Proviso on Levels: The range and starting point of levels must fit the setting. You can start higher for more superheroic-level play. You can advance farther, if the basic theme is a grand cosmic battle.
- Square-jawed '50s star pilots and space cadets? You want levels 1 to 5, but probably no higher.
- Beginning Jedi? Keep the start point at 1 or 2, but the range has to be higher, perhaps 15 to 20.
- Lensmen? Start at 10 to 12, but top range, if any, is in the 20s to 30s.
Skills: I've already ranted about skills, so I'll just say here that you could get away with using the AD&D 1e secondary skills re-skinned for the setting. No skill rolls, no huge bonuses, just a "oh, you know how to use mining equipment, because you were an asteroid miner before you joined the star patrol." At best, skills should only add a +1 when a roll is involved; most of the time, however, they only determine whether the character can do something or not. I'd use my backgrounds system from Blanc to handle skills.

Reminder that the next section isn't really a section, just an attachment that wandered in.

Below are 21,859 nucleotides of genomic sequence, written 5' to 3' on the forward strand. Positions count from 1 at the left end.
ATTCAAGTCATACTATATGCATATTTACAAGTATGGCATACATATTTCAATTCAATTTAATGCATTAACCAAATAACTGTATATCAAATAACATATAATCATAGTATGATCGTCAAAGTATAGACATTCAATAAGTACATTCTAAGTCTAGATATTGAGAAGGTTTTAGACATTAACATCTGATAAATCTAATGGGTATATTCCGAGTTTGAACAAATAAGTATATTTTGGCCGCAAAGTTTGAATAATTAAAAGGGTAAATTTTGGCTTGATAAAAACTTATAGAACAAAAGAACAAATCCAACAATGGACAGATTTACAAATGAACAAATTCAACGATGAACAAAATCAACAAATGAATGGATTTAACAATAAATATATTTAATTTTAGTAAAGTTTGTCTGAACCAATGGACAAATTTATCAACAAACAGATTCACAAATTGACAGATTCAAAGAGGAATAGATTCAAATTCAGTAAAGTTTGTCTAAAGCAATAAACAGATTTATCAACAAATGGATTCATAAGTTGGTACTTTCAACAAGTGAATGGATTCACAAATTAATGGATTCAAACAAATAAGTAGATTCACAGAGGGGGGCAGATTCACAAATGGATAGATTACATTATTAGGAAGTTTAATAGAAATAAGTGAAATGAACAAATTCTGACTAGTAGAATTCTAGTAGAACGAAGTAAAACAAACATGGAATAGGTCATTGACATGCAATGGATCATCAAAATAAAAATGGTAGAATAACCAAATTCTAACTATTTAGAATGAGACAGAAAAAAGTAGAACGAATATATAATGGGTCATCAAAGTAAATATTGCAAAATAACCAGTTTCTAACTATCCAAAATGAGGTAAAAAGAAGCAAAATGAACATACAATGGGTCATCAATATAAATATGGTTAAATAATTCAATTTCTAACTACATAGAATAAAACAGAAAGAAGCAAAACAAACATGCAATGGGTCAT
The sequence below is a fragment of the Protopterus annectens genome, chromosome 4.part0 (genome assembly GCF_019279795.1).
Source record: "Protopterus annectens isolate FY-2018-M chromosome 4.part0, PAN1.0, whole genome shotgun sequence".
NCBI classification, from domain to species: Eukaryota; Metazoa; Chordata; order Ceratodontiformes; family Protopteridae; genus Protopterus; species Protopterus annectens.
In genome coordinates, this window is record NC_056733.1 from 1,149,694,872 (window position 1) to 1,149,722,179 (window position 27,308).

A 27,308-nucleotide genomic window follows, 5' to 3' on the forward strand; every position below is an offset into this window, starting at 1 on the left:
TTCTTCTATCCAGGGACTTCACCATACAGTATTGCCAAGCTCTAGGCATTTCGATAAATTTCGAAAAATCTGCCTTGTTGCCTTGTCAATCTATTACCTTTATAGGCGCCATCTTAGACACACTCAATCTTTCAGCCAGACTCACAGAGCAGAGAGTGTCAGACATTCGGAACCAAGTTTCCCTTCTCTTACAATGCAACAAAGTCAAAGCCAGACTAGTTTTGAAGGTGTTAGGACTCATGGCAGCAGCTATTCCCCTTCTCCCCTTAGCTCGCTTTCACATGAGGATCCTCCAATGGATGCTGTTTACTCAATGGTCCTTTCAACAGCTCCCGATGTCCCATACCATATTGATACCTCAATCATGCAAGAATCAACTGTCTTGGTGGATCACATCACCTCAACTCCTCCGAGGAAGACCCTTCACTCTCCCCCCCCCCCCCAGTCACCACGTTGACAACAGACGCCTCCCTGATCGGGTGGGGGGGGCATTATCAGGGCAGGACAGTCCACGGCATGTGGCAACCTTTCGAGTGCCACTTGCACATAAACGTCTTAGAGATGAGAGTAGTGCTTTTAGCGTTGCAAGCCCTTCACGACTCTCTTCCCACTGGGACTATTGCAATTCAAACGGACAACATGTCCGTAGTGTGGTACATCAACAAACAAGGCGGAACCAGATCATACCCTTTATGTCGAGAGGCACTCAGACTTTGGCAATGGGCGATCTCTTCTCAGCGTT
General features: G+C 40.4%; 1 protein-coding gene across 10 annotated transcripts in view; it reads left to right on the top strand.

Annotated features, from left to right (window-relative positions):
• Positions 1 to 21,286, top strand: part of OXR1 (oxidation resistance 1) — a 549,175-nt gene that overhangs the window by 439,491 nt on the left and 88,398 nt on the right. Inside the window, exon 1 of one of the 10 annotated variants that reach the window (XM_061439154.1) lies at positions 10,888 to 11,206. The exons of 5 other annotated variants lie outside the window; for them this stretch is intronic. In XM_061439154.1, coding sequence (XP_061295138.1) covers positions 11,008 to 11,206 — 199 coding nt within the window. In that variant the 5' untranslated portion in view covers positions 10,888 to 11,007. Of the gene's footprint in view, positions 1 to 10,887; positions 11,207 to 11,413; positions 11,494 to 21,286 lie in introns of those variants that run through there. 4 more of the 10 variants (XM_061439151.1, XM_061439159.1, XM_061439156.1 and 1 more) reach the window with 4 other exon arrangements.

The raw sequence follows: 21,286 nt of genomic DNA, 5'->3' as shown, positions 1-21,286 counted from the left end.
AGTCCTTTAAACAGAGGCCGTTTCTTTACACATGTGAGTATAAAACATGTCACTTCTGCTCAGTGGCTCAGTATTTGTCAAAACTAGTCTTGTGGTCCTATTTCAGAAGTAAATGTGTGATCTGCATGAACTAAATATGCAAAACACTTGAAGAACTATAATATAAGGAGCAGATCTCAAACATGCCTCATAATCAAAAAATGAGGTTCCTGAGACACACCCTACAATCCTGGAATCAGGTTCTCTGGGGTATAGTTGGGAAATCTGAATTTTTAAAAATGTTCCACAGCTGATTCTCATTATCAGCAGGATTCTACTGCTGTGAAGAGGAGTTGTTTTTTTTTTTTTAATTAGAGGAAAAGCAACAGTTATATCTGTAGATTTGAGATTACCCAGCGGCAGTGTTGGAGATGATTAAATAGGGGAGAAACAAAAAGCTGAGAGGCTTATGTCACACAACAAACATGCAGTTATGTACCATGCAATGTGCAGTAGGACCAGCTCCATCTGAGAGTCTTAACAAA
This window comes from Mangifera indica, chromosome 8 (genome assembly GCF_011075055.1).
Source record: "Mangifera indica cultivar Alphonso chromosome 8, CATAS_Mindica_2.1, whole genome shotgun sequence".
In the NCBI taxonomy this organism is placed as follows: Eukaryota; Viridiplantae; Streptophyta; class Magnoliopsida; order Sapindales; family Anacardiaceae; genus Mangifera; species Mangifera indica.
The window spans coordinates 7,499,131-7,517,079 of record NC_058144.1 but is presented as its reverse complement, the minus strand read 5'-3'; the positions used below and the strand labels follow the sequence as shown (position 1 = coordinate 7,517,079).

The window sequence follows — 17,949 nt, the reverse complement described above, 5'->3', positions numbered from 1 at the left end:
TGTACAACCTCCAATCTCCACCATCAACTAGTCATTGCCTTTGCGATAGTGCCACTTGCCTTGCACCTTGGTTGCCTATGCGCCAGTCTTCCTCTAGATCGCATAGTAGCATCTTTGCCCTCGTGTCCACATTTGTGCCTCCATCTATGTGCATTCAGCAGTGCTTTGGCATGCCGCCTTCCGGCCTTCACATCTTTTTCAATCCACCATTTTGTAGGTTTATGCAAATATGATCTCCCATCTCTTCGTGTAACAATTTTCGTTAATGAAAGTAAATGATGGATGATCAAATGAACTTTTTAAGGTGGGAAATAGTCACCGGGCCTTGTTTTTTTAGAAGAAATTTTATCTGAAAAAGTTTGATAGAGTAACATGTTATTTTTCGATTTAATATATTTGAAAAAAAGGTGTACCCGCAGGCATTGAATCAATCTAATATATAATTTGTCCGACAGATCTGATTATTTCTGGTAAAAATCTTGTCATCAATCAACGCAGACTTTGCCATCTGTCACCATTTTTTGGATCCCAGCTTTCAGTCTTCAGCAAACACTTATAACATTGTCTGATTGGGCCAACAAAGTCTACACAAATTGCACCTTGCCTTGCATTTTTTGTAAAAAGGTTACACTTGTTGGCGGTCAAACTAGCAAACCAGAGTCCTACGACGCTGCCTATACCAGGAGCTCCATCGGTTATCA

Reward System: As I've already said, I'd use the existing XP system with tweaks in a sci-fi game. I feel those tweaks shift the focus from dungeon crawl to planetary defense and rescue. I'd also use experience based on ability scores: risky tasks are 10 x relevant ability score(s), ongoing situations where no rolls are made (like travel) get 1 xp per ability point.
So, as it stands, I technically have enough stuff for the basics of a space RPG: Liber Zero, plus Blanc, plus modified classes and my xp house rules. All that's really needed is some setting-specific lists and rules hacks for spaceships and other sci-fi gimmicks, including any rules for creating appropriate adventures and situations.